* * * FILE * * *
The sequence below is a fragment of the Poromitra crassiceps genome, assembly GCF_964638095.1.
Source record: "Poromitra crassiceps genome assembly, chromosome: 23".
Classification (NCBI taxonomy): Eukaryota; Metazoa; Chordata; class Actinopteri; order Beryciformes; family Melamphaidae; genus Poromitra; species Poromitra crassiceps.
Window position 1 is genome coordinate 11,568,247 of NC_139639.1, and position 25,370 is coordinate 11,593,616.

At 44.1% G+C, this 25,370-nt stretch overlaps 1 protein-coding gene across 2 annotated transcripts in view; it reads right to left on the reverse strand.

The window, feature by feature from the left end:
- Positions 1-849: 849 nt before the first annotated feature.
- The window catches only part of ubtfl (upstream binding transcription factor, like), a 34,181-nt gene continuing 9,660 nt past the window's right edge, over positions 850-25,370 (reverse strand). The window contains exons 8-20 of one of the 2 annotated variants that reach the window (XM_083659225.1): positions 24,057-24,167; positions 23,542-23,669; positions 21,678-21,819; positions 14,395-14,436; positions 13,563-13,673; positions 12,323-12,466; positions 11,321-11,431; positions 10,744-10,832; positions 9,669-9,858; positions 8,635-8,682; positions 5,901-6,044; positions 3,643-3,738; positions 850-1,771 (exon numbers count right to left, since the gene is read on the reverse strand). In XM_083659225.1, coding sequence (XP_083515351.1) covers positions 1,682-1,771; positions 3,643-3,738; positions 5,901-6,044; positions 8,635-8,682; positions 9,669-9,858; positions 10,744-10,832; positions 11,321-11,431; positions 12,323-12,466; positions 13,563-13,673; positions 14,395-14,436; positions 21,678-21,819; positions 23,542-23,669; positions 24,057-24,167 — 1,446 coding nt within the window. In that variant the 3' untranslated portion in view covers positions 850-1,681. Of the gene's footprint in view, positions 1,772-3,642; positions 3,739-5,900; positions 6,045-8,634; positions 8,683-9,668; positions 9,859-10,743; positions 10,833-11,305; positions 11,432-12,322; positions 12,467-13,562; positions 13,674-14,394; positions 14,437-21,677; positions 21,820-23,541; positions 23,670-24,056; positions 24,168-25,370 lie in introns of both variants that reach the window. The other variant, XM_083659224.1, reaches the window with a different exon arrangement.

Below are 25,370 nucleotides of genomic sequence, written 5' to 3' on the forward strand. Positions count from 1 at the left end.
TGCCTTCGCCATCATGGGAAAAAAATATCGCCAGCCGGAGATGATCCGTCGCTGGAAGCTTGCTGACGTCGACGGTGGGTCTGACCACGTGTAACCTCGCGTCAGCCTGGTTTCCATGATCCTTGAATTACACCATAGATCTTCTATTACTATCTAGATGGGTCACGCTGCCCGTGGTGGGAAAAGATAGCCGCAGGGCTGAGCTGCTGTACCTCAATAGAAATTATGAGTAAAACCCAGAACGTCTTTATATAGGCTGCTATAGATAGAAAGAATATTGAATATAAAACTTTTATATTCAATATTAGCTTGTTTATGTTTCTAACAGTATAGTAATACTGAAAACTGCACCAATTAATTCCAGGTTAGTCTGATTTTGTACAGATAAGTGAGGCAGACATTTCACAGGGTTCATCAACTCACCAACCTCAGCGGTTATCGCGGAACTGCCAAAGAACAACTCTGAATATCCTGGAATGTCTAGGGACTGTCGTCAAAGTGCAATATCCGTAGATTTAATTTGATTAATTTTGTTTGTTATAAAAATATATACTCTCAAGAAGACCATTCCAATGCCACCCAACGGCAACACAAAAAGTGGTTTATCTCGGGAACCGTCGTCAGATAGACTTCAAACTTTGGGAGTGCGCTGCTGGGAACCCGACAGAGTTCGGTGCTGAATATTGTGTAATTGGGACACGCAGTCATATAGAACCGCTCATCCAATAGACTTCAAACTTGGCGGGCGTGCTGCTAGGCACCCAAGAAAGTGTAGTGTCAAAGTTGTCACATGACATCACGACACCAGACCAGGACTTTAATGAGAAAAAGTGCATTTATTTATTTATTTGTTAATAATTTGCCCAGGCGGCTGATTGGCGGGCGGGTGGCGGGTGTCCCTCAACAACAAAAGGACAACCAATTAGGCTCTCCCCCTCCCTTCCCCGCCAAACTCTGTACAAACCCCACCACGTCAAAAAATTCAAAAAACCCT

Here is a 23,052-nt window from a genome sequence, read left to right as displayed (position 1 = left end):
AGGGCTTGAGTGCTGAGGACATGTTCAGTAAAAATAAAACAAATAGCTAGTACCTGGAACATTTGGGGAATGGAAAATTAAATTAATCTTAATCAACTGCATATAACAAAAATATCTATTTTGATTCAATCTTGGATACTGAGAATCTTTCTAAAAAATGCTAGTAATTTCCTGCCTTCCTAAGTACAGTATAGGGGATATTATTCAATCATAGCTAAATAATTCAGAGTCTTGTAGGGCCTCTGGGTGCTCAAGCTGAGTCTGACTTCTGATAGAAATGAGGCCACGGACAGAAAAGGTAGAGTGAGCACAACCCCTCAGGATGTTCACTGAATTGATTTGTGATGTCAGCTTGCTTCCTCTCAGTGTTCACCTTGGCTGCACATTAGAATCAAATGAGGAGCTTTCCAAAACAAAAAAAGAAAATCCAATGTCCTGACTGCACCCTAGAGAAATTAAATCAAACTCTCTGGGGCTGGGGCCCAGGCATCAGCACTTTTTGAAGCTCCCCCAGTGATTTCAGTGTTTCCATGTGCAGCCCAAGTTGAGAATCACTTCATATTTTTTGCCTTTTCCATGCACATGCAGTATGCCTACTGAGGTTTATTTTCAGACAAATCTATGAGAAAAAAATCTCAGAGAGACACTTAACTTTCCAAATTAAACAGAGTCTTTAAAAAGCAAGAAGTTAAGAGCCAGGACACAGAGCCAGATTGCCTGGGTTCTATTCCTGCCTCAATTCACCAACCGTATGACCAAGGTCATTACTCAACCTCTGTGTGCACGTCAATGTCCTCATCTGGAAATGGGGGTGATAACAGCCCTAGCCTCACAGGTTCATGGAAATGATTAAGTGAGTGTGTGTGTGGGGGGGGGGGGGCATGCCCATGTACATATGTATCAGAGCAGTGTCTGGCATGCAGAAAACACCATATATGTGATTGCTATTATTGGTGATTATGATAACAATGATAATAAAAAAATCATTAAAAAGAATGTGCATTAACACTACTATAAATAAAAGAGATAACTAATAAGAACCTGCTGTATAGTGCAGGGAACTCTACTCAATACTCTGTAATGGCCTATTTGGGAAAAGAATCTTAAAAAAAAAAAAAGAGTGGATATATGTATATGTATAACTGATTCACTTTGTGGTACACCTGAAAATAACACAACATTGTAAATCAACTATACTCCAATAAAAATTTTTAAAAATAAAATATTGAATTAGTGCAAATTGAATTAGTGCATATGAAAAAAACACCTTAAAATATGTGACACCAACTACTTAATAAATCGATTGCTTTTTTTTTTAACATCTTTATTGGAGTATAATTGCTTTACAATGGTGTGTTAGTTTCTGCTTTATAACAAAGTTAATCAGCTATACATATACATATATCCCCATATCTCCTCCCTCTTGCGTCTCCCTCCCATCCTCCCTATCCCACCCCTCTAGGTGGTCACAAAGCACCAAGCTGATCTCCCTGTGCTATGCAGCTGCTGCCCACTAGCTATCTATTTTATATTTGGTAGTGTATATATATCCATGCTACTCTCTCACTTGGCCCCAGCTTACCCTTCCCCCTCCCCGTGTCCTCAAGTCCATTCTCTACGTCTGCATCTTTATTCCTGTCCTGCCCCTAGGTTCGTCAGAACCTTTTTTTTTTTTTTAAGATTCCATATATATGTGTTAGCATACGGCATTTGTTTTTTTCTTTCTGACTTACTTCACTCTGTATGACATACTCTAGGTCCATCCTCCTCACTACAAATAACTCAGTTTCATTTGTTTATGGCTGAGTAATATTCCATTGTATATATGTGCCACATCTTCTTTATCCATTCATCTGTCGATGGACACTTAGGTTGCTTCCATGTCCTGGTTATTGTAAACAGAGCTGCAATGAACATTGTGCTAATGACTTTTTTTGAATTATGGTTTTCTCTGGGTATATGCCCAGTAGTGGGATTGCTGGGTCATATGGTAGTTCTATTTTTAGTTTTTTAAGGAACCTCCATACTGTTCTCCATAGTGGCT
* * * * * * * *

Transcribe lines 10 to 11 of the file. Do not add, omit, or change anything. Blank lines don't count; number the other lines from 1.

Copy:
TGCCTTCGCCATCATGGGAAAAAAATATCGCCAGCCGGAGATGATCCGTCGCTGGAAGCTTGCTGACGTCGACGGTGGGTCTGACCACGTGTAACCTCGCGTCAGCCTGGTTTCCATGATCCTTGAATTACACCATAGATCTTCTATTACTATCTAGATGGGTCACGCTGCCCGTGGTGGGAAAAGATAGCCGCAGGGCTGAGCTGCTGTACCTCAATAGAAATTATGAGTAAAACCCAGAACGTCTTTATATAGGCTGCTATAGATAGAAAGAATATTGAATATAAAACTTTTATATTCAATATTAGCTTGTTTATGTTTCTAACAGTATAGTAATACTGAAAACTGCACCAATTAATTCCAGGTTAGTCTGATTTTGTACAGATAAGTGAGGCAGACATTTCACAGGGTTCATCAACTCACCAACCTCAGCGGTTATCGCGGAACTGCCAAAGAACAACTCTGAATATCCTGGAATGTCTAGGGACTGTCGTCAAAGTGCAATATCCGTAGATTTAATTTGATTAATTTTGTTTGTTATAAAAATATATACTCTCAAGAAGACCATTCCAATGCCACCCAACGGCAACACAAAAAGTGGTTTATCTCGGGAACCGTCGTCAGATAGACTTCAAACTTTGGGAGTGCGCTGCTGGGAACCCGACAGAGTTCGGTGCTGAATATTGTGTAATTGGGACACGCAGTCATATAGAACCGCTCATCCAATAGACTTCAAACTTGGCGGGCGTGCTGCTAGGCACCCAAGAAAGTGTAGTGTCAAAGTTGTCACATGACATCACGACACCAGACCAGGACTTTAATGAGAAAAAGTGCATTTATTTATTTATTTGTTAATAATTTGCCCAGGCGGCTGATTGGCGGGCGGGTGGCGGGTGTCCCTCAACAACAAAAGGACAACCAATTAGGCTCTCCCCCTCCCTTCCCCGCCAAACTCTGTACAAACCCCACCACGTCAAAAAATTCAAAAAACCCT

Here is a 23,052-nt window from a genome sequence, read left to right as displayed (position 1 = left end):